Two Father’s Day events to consider: The Workmen’s Circle offers a klezmer brunch today, complete with Klezmer orchestra entertainment and plenty of good food. Or honor his memory at Hillside Memorial Park and Mortuary. Special memorial services with music and song will be held this morning and afternoon.

Workmen’s Circle: 10:30 a.m. $5-$10. 1525 S. Robertson Blvd., Los Angeles. (310) 552-2007.

Hillside: 10 a.m. and 2 p.m. 6001 Centinela Ave., Los Angeles. (800) 576-1994.

Monday, June 20

The title sounds unlikely enough: “Rescued From the Reich: How One of Hitler’s Soldiers Saved the Lubavitch Rebbe.” But it’s nonetheless true, and only the tip of the iceberg in the remarkable tale of how one highly decorated Nazi soldier saved the Lubavitcher Rebbe’s life. Meet Bryan Mark Rigg, the author, at the Jewish Community Library this evening. Rigg is also the author of “Hitler’s Jewish Soldiers: The Untold Story of Nazi Racial Laws and Men of Jewish Descent in the German Military.” The event is co-sponsored by the Jewish Genealogical Society of Los Angeles.

7 p.m. 6505 Wilshire Blvd., Los Angeles. (323) 761-8644.

Tuesday, June 21

Leave it to Heeb to make storytelling hip. The cutting-edge Jewish mag brings the party west today with their “Heeb Storytelling” series. Tonight’s event at the Three Clubs bar offers irreverent Jewish entertainment hosted by the Sklar Brothers. You’ll hear stories and monologues by Aimee Bender, Eric Friedman, Stephen Glass, Journal singles columnist Lori Gottleib, Jonathan Kesselman and Wendy Spero. Then after-party at La-La Land Gallery around the corner.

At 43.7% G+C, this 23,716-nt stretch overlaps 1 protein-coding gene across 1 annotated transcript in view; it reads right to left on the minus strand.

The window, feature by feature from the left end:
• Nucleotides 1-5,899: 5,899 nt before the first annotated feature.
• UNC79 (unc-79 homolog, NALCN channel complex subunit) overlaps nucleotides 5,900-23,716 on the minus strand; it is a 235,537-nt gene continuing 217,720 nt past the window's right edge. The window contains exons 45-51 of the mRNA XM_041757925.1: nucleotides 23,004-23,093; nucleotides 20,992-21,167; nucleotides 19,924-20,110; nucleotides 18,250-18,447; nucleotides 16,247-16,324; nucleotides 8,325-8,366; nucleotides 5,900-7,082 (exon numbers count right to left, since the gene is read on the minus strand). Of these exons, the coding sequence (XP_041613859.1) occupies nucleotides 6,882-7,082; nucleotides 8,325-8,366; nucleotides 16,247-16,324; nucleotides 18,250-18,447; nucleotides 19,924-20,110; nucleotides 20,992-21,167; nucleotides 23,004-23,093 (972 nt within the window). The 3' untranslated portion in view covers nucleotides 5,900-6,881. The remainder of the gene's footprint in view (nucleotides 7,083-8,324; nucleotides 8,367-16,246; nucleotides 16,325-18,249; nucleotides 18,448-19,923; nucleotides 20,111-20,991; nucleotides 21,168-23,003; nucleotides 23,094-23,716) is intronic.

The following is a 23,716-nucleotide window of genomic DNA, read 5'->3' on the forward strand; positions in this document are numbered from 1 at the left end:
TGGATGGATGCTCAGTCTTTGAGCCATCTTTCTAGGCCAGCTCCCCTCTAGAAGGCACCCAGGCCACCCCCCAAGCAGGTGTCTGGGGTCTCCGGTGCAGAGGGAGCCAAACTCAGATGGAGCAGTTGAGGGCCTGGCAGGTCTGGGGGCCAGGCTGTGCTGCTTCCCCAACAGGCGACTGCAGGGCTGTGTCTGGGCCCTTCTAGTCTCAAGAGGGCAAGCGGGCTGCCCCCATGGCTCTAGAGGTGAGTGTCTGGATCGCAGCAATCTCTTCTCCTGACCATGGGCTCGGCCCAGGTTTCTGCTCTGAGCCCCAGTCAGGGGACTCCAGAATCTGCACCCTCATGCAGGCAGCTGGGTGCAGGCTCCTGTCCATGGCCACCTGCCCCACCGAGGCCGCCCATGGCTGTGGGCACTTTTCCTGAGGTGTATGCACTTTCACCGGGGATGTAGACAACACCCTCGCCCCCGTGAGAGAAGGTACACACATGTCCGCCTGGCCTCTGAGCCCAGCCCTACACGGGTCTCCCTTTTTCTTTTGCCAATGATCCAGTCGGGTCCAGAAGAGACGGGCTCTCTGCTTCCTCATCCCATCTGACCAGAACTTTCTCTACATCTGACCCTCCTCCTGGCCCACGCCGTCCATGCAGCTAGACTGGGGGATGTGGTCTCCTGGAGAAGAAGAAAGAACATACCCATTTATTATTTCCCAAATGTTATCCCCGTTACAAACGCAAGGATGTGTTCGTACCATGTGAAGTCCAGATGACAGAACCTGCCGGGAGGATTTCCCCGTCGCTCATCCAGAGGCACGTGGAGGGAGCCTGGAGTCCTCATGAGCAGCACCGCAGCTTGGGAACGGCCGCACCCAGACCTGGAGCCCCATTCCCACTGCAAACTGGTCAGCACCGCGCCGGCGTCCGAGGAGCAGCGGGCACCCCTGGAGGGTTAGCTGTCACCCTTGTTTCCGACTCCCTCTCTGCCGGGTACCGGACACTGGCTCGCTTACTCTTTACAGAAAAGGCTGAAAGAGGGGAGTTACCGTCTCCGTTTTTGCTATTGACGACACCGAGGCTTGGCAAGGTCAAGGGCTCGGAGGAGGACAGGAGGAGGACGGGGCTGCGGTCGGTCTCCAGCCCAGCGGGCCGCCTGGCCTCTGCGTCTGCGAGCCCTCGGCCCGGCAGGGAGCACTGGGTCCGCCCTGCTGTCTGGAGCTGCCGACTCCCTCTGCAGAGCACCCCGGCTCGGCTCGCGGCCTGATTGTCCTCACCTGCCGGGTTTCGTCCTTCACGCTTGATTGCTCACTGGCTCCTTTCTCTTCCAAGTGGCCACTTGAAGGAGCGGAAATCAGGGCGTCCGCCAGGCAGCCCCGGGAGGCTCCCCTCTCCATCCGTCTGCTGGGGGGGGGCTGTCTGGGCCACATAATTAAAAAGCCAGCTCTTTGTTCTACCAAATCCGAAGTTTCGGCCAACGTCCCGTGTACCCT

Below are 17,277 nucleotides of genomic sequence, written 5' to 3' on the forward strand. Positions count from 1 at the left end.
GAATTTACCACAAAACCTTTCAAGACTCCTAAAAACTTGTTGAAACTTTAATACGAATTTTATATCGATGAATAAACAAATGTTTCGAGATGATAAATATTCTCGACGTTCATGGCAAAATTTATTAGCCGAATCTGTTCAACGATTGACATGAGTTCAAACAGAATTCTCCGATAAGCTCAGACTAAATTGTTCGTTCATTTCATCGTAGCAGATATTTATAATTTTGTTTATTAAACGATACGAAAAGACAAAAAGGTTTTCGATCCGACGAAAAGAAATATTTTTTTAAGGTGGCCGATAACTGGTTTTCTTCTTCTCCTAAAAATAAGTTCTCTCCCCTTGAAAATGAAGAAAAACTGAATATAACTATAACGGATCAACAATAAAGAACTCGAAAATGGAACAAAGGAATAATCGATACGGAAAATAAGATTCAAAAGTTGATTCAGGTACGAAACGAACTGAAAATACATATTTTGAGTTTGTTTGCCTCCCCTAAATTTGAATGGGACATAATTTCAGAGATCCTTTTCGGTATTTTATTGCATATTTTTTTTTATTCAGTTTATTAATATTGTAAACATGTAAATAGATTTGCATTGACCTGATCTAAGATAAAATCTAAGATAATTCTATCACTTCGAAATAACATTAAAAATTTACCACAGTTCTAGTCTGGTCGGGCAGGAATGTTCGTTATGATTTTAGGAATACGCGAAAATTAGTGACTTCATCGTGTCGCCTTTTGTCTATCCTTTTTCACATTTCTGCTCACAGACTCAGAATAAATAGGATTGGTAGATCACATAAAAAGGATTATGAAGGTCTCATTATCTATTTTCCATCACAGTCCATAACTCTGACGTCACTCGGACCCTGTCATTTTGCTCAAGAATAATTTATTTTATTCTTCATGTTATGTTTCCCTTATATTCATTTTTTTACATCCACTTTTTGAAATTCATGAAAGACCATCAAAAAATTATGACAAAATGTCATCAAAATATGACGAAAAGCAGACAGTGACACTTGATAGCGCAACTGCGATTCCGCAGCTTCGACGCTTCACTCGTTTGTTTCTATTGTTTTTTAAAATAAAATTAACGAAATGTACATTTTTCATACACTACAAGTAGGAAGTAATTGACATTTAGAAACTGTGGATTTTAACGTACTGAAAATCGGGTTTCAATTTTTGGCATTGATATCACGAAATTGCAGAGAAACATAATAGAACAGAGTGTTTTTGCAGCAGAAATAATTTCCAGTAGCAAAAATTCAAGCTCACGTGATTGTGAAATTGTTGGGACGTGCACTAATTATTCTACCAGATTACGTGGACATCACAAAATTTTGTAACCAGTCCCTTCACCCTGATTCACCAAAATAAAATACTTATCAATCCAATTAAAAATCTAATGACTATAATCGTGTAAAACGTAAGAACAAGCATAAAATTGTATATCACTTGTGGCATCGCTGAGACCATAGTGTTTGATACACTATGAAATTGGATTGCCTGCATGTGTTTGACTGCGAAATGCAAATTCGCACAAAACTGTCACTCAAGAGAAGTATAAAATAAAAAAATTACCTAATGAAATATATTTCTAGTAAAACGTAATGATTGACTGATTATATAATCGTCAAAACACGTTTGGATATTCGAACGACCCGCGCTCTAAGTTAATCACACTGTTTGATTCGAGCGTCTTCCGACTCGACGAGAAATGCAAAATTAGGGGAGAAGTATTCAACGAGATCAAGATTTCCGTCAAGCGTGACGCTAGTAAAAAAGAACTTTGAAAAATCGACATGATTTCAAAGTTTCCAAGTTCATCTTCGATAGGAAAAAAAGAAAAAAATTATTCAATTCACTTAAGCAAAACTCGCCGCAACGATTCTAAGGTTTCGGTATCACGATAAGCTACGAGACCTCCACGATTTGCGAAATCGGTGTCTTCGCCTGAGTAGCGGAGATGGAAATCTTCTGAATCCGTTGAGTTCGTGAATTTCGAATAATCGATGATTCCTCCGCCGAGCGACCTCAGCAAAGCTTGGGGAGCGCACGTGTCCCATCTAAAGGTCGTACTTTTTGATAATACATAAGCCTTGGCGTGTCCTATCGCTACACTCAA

7:30 p.m. Free ($5 suggested donation). 1123 N. Vine St., Los Angeles.

Wednesday, June 22

Diverse paintings by Israeli artists make up the Michale Hittleman Gallery’s strong “Summer Exhibition of Israeli Masters.” View images from abstracts to still lifes to Jerusalem landscapes in the show that includes works by Moshe Gershuni, Samuel Tepler, Moshe Kupferman, Jan Rauchwerger, Pinchas Cohen-Gan, Pamela Levy, Itzhak Livneh and Lea Nikel.

Through Sept. 1. 8797 Beverly Blvd., Third Floor, Los Angeles. (323) 655-5364.

Thursday, June 23

Hebrew poetry becomes performance art in the one-woman show, “And Then I Went.” Utilizing dance, theater, music, video-art and animation, the show creates visual poetry based on the classic writings of some of Israel’s best-loved poets, including Leah Goldberg, Yonatan Rathosh and David Avidan. English subtitles are projected during the performance.

8 p.m. $20. Gindi Auditorium, University of Judaism, 15600 Mulholland Drive, Bel Air. (310) 440-1246.

Friday, June 24

Summer nights at the Hollywood Bowl kick off tonight with “Opening Night at the Hollywood Bowl,” a benefit concert for “Music Matters,” the L.A. Philharmonic’s youth music education program. Tonight’s theme is music by the bowl’s two Hall of Fame inductees, Trisha Yearwood and Joshua Bell, who’ll be singing a number with his friend, Josh Groban. Quincy Jones will also lead a special tribute with Frank Sinatra Jr. in honor of “old blue eyes” himself.

8:30 p.m. $15-$97 (concert only), $425-$1,500 (pre-concert benefit reception, dinner and concert). 2301 N. Highland Ave., Hollywood. (323) 850-2000.

Young, Hip, Heeb

It could have been a scene from New York’s beatnik past: A group of young hipsters gathered at a Greenwich Village apartment for an artistic venture they hoped would change history — or at least rock the establishment. But these beats call themselves Heebs, and their universe is the alternative Jewish world.